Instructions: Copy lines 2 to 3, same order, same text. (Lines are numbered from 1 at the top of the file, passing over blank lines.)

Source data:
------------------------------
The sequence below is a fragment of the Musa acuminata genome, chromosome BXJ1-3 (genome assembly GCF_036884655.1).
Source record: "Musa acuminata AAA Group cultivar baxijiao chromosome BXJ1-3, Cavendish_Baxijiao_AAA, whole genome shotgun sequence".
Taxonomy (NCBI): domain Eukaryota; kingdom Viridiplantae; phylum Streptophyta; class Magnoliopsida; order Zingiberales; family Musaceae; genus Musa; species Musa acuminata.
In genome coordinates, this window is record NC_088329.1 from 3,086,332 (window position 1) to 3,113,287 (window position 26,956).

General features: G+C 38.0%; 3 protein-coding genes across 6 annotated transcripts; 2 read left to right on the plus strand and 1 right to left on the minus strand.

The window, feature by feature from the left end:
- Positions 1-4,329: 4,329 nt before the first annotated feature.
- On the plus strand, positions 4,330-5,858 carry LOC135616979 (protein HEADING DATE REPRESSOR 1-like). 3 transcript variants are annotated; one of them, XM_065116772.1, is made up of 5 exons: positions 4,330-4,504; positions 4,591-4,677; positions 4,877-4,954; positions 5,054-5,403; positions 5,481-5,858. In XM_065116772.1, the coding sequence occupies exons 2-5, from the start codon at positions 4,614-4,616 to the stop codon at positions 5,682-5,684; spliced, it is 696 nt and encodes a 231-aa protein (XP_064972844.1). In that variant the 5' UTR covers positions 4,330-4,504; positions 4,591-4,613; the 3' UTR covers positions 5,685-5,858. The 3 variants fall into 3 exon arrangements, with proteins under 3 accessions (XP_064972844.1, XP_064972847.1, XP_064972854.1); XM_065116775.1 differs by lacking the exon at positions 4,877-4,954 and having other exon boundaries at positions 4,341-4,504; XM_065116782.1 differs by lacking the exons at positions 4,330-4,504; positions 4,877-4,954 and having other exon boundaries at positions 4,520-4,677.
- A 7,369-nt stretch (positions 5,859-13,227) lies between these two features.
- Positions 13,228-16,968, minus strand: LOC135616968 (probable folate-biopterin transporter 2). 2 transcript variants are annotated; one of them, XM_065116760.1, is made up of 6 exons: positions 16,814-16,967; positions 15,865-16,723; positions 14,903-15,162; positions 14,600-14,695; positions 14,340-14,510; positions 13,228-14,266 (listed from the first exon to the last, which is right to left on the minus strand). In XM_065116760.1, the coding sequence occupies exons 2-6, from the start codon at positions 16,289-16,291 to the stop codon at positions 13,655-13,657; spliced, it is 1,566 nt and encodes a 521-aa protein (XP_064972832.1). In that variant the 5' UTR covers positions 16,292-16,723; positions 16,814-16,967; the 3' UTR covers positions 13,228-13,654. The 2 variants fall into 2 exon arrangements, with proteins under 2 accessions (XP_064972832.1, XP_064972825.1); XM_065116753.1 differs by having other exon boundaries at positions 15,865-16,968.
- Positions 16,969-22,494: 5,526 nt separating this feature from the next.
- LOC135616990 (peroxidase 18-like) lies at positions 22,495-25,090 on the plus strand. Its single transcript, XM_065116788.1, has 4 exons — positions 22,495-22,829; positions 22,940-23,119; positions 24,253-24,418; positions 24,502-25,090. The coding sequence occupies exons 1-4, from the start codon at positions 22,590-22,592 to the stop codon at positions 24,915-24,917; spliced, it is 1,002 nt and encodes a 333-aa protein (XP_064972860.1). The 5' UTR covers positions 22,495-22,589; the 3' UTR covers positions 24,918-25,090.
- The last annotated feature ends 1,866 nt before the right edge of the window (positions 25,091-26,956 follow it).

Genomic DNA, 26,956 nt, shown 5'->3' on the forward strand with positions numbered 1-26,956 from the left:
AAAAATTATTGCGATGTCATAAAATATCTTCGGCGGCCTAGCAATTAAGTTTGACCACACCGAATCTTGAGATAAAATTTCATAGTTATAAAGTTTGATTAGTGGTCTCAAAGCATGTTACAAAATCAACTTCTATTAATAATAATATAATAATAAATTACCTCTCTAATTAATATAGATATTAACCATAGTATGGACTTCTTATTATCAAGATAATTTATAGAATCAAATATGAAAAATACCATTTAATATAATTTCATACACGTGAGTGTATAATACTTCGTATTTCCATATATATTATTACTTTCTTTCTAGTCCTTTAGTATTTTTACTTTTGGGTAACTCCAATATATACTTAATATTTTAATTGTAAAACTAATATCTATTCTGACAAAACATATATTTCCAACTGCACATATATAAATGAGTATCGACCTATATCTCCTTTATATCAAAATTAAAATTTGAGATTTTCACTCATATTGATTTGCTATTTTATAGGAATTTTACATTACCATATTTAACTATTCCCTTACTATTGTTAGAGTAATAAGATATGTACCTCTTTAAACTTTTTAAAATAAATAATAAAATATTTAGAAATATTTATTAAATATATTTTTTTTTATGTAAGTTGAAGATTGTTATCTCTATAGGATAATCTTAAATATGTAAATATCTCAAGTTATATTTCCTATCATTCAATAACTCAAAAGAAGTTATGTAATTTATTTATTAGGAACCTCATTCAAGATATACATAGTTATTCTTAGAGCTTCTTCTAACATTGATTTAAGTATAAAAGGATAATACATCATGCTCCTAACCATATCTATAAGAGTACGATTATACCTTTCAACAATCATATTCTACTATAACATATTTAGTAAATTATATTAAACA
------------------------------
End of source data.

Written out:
Source record: "Musa acuminata AAA Group cultivar baxijiao chromosome BXJ1-3, Cavendish_Baxijiao_AAA, whole genome shotgun sequence".
Taxonomy (NCBI): domain Eukaryota; kingdom Viridiplantae; phylum Streptophyta; class Magnoliopsida; order Zingiberales; family Musaceae; genus Musa; species Musa acuminata.